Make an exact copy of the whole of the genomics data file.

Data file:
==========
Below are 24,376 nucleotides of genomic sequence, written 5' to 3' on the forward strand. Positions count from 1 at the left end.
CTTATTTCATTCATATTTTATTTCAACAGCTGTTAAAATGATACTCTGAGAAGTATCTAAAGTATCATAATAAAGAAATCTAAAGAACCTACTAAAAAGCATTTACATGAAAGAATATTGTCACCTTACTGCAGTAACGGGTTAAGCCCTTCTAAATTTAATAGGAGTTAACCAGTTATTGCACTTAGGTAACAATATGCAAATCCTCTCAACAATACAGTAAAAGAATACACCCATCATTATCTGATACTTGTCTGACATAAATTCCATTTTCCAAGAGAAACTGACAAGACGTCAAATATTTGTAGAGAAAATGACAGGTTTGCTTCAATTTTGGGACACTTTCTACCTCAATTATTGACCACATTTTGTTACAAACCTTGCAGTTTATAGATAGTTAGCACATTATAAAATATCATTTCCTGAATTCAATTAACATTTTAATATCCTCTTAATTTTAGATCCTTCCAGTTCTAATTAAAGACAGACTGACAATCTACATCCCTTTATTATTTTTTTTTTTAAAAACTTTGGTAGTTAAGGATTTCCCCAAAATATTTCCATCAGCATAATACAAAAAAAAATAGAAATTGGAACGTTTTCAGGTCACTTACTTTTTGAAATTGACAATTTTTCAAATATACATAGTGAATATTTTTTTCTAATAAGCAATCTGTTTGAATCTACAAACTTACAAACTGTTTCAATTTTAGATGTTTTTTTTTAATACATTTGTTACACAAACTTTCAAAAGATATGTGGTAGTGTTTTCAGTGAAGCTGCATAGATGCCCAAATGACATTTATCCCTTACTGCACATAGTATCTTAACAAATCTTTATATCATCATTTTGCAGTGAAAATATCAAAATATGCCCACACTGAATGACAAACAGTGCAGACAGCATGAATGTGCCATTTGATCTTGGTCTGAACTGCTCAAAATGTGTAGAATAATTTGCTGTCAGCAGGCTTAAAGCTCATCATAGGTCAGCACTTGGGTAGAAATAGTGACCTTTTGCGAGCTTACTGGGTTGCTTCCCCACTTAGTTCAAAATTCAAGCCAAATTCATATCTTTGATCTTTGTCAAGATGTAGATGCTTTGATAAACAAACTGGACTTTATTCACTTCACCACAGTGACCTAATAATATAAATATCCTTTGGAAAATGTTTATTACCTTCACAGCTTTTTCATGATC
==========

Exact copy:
Below are 24,376 nucleotides of genomic sequence, written 5' to 3' on the forward strand. Positions count from 1 at the left end.
CTTATTTCATTCATATTTTATTTCAACAGCTGTTAAAATGATACTCTGAGAAGTATCTAAAGTATCATAATAAAGAAATCTAAAGAACCTACTAAAAAGCATTTACATGAAAGAATATTGTCACCTTACTGCAGTAACGGGTTAAGCCCTTCTAAATTTAATAGGAGTTAACCAGTTATTGCACTTAGGTAACAATATGCAAATCCTCTCAACAATACAGTAAAAGAATACACCCATCATTATCTGATACTTGTCTGACATAAATTCCATTTTCCAAGAGAAACTGACAAGACGTCAAATATTTGTAGAGAAAATGACAGGTTTGCTTCAATTTTGGGACACTTTCTACCTCAATTATTGACCACATTTTGTTACAAACCTTGCAGTTTATAGATAGTTAGCACATTATAAAATATCATTTCCTGAATTCAATTAACATTTTAATATCCTCTTAATTTTAGATCCTTCCAGTTCTAATTAAAGACAGACTGACAATCTACATCCCTTTATTATTTTTTTTTTTAAAAACTTTGGTAGTTAAGGATTTCCCCAAAATATTTCCATCAGCATAATACAAAAAAAAATAGAAATTGGAACGTTTTCAGGTCACTTACTTTTTGAAATTGACAATTTTTCAAATATACATAGTGAATATTTTTTTCTAATAAGCAATCTGTTTGAATCTACAAACTTACAAACTGTTTCAATTTTAGATGTTTTTTTTTAATACATTTGTTACACAAACTTTCAAAAGATATGTGGTAGTGTTTTCAGTGAAGCTGCATAGATGCCCAAATGACATTTATCCCTTACTGCACATAGTATCTTAACAAATCTTTATATCATCATTTTGCAGTGAAAATATCAAAATATGCCCACACTGAATGACAAACAGTGCAGACAGCATGAATGTGCCATTTGATCTTGGTCTGAACTGCTCAAAATGTGTAGAATAATTTGCTGTCAGCAGGCTTAAAGCTCATCATAGGTCAGCACTTGGGTAGAAATAGTGACCTTTTGCGAGCTTACTGGGTTGCTTCCCCACTTAGTTCAAAATTCAAGCCAAATTCATATCTTTGATCTTTGTCAAGATGTAGATGCTTTGATAAACAAACTGGACTTTATTCACTTCACCACAGTGACCTAATAATATAAATATCCTTTGGAAAATGTTTATTACCTTCACAGCTTTTTCATGATC